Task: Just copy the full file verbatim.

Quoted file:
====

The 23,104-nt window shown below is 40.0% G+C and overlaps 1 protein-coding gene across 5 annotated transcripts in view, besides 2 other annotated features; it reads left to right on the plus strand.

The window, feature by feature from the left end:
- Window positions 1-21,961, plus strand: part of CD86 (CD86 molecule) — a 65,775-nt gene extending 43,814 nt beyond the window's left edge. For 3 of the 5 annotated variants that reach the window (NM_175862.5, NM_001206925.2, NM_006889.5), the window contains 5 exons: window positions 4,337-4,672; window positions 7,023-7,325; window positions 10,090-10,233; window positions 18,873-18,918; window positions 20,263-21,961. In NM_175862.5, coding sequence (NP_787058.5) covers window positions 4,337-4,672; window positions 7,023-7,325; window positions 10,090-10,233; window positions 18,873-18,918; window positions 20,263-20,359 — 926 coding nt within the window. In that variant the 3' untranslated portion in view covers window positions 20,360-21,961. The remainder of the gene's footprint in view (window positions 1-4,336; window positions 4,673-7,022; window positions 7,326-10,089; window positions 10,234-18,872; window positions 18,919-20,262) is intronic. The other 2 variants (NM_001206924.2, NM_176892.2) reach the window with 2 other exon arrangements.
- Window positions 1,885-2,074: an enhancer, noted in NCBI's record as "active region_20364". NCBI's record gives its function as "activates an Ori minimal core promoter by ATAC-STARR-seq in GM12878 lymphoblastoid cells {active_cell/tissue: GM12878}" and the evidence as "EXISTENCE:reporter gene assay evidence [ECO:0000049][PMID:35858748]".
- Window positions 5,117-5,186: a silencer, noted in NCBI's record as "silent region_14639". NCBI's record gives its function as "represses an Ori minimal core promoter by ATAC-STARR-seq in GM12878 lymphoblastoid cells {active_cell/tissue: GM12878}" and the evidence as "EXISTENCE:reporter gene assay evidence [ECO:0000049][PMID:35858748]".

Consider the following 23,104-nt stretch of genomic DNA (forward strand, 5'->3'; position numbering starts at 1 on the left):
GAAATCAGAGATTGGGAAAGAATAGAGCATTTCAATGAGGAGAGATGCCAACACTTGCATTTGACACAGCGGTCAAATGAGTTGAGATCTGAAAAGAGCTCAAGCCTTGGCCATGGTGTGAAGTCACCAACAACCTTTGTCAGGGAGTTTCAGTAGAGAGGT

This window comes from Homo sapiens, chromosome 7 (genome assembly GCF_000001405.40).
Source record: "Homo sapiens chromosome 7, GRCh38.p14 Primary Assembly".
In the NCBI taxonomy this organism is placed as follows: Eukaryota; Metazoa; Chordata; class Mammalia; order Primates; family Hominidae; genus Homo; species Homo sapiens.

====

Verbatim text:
The 23,104-nt window shown below is 40.0% G+C and overlaps 1 protein-coding gene across 5 annotated transcripts in view, besides 2 other annotated features; it reads left to right on the plus strand.

The window, feature by feature from the left end:
- Window positions 1-21,961, plus strand: part of CD86 (CD86 molecule) — a 65,775-nt gene extending 43,814 nt beyond the window's left edge. For 3 of the 5 annotated variants that reach the window (NM_175862.5, NM_001206925.2, NM_006889.5), the window contains 5 exons: window positions 4,337-4,672; window positions 7,023-7,325; window positions 10,090-10,233; window positions 18,873-18,918; window positions 20,263-21,961. In NM_175862.5, coding sequence (NP_787058.5) covers window positions 4,337-4,672; window positions 7,023-7,325; window positions 10,090-10,233; window positions 18,873-18,918; window positions 20,263-20,359 — 926 coding nt within the window. In that variant the 3' untranslated portion in view covers window positions 20,360-21,961. The remainder of the gene's footprint in view (window positions 1-4,336; window positions 4,673-7,022; window positions 7,326-10,089; window positions 10,234-18,872; window positions 18,919-20,262) is intronic. The other 2 variants (NM_001206924.2, NM_176892.2) reach the window with 2 other exon arrangements.
- Window positions 1,885-2,074: an enhancer, noted in NCBI's record as "active region_20364". NCBI's record gives its function as "activates an Ori minimal core promoter by ATAC-STARR-seq in GM12878 lymphoblastoid cells {active_cell/tissue: GM12878}" and the evidence as "EXISTENCE:reporter gene assay evidence [ECO:0000049][PMID:35858748]".
- Window positions 5,117-5,186: a silencer, noted in NCBI's record as "silent region_14639". NCBI's record gives its function as "represses an Ori minimal core promoter by ATAC-STARR-seq in GM12878 lymphoblastoid cells {active_cell/tissue: GM12878}" and the evidence as "EXISTENCE:reporter gene assay evidence [ECO:0000049][PMID:35858748]".

Consider the following 23,104-nt stretch of genomic DNA (forward strand, 5'->3'; position numbering starts at 1 on the left):
GAAATCAGAGATTGGGAAAGAATAGAGCATTTCAATGAGGAGAGATGCCAACACTTGCATTTGACACAGCGGTCAAATGAGTTGAGATCTGAAAAGAGCTCAAGCCTTGGCCATGGTGTGAAGTCACCAACAACCTTTGTCAGGGAGTTTCAGTAGAGAGGT

This window comes from Homo sapiens, chromosome 7 (genome assembly GCF_000001405.40).
Source record: "Homo sapiens chromosome 7, GRCh38.p14 Primary Assembly".
In the NCBI taxonomy this organism is placed as follows: Eukaryota; Metazoa; Chordata; class Mammalia; order Primates; family Hominidae; genus Homo; species Homo sapiens.